Rideau Canal skating rink, Parliament of Canada in winter

The end of 2023 was busy on many fronts, but what was actually achieved?

It’s a good question to ask the federal government, which released draft legislation and tabled a bill to implement several tax proposals during Parliament’s fall sitting. None of those proposals, however, passed into law.

Further, Prime Minister Justin Trudeau has not issued new mandate letters since 2021 for most of his cabinet ministers despite a shuffle in July. (Updated letters were issued to two ministers with non-financial portfolios in November.)

With the House of Commons not sitting until Jan. 29, we review the state of the government’s major tax and estate-planning promises since our last update.

Proposals in Bill C-59

In November, the federal government tabled Bill C-59 to implement measures from the 2023 federal budget and fall economic statement, but MPs left Ottawa in December with the bill at second reading.

The bill contains legislation to implement the following key proposals:

  • Changes to intergenerational wealth transfers that occur on or after Jan. 1, 2024. Two updates were made to the August draft legislation:
    • Parents looking to sell their business to their children no longer need to control the company immediately before the sale.
    • Business owners who sold all or part of their business to their child under the current rules, enacted under Bill C-208 in 2021, won’t be prevented from using the new framework to sell the rest of their business, or another business, to their child.
  • Changes to the general anti-avoidance rule (GAAR), which were largely unchanged from August. However, the penalty will now be calculated as 25% of the additional tax owing by a taxpayer as a result of the GAAR’s application. This is slightly harsher than the August calculation since it includes the value of refundable tax credits lost when GAAR was applied.
  • The 2% share buyback tax that will apply as of Jan. 1, 2024, to the annual net value of equity repurchases by public corporations and certain public trusts and partnerships.
  • Making planning that results in non-CCPC status a reportable transaction so the Canada Revenue Agency (CRA) can assess whether or not the corporation is a “substantive CCPC.”
  • Permitting a qualifying family member to be a successor-holder of an RDSP following the death of that plan’s last remaining holder who was also a qualifying family member.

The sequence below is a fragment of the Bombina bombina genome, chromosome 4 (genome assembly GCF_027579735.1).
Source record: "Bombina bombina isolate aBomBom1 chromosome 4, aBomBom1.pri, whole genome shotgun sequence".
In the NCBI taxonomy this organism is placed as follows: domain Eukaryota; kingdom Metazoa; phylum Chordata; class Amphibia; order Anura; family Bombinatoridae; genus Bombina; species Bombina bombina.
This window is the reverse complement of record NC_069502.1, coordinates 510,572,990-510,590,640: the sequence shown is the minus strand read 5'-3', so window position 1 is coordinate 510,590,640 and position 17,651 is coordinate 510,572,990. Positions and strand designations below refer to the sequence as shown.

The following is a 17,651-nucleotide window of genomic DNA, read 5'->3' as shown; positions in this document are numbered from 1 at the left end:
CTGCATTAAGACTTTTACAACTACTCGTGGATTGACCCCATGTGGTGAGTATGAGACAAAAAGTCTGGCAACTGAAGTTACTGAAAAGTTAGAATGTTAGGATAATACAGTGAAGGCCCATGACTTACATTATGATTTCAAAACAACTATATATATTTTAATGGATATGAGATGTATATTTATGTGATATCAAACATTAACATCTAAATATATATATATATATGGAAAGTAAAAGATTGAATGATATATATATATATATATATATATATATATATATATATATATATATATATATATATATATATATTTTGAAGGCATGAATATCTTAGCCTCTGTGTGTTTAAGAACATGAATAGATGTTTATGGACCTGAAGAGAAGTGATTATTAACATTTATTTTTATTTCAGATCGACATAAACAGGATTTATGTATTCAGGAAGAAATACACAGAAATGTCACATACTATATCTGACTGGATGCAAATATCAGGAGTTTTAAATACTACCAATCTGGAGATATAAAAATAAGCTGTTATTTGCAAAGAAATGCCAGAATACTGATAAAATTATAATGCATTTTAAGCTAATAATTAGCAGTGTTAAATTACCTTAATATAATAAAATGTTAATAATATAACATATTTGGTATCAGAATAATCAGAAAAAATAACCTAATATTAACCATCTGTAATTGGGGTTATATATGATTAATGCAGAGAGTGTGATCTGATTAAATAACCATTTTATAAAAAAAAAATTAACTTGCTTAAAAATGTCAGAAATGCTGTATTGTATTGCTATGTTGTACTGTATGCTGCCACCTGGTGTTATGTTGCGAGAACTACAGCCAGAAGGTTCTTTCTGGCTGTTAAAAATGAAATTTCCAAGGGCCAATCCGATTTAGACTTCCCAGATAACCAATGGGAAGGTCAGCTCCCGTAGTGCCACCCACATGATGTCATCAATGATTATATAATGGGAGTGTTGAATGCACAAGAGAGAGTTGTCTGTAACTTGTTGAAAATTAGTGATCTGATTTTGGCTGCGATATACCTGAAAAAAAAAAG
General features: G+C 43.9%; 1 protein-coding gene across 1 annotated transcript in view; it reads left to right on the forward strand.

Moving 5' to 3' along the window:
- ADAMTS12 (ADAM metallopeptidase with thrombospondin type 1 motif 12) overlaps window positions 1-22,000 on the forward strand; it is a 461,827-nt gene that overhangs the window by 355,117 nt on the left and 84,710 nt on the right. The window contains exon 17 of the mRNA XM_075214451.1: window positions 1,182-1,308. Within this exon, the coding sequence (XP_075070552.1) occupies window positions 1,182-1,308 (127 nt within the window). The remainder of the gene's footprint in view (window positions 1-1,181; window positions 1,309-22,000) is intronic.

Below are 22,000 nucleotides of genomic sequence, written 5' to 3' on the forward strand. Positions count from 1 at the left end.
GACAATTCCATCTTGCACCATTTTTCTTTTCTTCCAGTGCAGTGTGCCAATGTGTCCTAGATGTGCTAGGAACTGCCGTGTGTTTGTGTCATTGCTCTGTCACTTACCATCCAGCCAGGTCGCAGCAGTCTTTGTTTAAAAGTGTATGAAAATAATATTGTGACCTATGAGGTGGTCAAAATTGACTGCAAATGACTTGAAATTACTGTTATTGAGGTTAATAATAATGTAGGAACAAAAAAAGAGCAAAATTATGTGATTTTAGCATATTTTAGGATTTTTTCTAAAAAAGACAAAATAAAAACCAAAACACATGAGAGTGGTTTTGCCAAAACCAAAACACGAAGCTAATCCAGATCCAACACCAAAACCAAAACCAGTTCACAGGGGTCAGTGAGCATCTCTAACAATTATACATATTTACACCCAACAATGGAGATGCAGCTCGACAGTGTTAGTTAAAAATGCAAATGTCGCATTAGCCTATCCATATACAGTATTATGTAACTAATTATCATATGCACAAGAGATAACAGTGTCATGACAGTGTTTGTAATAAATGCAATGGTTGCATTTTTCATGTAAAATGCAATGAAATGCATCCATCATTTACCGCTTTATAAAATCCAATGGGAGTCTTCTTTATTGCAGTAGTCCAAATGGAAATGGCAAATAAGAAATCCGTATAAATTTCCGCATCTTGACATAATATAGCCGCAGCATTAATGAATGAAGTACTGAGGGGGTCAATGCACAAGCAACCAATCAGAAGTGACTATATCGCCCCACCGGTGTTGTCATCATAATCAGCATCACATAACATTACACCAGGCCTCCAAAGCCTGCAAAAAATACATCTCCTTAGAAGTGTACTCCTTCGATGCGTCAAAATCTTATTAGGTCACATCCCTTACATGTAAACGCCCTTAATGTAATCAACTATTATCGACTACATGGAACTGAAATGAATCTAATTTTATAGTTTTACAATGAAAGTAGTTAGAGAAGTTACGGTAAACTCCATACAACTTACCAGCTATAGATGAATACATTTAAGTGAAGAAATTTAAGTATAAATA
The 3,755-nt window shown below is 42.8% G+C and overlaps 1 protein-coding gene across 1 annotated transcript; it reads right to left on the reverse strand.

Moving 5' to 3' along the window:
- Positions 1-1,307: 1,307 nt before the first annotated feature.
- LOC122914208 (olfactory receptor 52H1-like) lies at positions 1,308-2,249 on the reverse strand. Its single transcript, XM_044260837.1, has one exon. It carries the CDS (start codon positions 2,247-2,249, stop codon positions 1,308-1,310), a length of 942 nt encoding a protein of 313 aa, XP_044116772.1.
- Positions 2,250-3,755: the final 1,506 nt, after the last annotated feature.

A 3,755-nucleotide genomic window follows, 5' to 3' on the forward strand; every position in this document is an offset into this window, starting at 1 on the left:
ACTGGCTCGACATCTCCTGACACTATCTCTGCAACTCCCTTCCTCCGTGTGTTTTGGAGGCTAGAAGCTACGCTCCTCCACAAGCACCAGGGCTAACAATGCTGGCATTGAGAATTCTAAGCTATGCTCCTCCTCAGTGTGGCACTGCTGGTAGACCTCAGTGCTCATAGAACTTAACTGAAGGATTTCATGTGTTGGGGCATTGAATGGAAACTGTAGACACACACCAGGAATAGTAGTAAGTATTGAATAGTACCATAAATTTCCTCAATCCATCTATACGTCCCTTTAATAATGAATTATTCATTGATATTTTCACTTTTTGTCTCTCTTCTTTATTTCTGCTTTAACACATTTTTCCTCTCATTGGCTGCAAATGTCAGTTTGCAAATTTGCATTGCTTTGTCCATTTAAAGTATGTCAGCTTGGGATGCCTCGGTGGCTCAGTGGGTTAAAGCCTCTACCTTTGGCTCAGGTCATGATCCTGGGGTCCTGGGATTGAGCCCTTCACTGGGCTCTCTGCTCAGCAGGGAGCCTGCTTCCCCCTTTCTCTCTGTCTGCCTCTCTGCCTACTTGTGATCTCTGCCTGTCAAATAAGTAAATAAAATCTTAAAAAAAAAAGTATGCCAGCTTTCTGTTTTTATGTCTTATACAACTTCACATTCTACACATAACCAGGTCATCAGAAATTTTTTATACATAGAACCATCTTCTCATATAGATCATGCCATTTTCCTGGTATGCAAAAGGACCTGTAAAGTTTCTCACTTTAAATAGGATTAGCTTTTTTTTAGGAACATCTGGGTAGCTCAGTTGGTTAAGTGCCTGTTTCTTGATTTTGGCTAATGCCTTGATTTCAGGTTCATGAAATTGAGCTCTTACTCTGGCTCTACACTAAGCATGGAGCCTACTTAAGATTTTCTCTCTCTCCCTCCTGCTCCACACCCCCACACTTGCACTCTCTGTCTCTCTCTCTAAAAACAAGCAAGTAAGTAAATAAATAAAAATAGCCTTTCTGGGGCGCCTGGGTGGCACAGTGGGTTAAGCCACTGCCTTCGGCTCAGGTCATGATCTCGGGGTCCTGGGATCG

• Changes to the tax treatment of dividends on Canadian shares for financial institutions, a move that could increase fees for investment products.
  • Employee ownership trusts, with an improved tax incentive.
  • Tax changes to retirement compensation arrangements.

Notable proposals not in C-59

Proposals passed into law

As mentioned, no major income tax proposals passed into law during the fall session of Parliament. However, Bill C-56, which received royal assent in December, included a GST rebate on construction of rental housing.

Proposals with no major updates since our last check-in

  • The Liberals promised in their 2019 election platform to raise the CPP and QPP survivor’s benefit by 25%, and the matter is being studied as part of the 2022-2024 Triennial Review of the CPP.
  • The Aging at Home Benefit was first proposed in the Liberals’ 2021 election platform. The National Seniors Council launched a consultation regarding how to support aging at home, and presented its report to the Minister of Labour and Seniors and the Minister of Health on Sept. 29, 2023, the council told Investment Executive. The report is currently being reviewed.
  • As stated in the 2023 federal budget, the CRA will pilot a new automatic filing service intended to help vulnerable Canadians receive benefits beginning in 2024. A spokesperson for the CRA confirmed in December that it intends to move forward, but did not indicate whether the pilot project would be ready in time for the 2023 tax filing season.
  • These promises from the 2019 election platform were mentioned in Finance Minister Chrystia Freeland’s 2021 mandate letter, but no progress has been announced since:
    • make the Canada Caregiver Credit refundable
    • implement a Career Extension Tax Credit for working seniors
  • Increasing the guaranteed income supplement by $500 for single seniors and by $750 for couples, beginning at age 65, was included in the mandate letter for Seniors Minister Kamal Khera, but no progress has been announced since.
  • Nothing has been announced with regards to these 2019 election promises:
    • increasing the Canada Child Benefit by 15% for kids younger than one year old;
    • making EI maternity and parental benefits tax-exempt
    • doubling the child disability benefit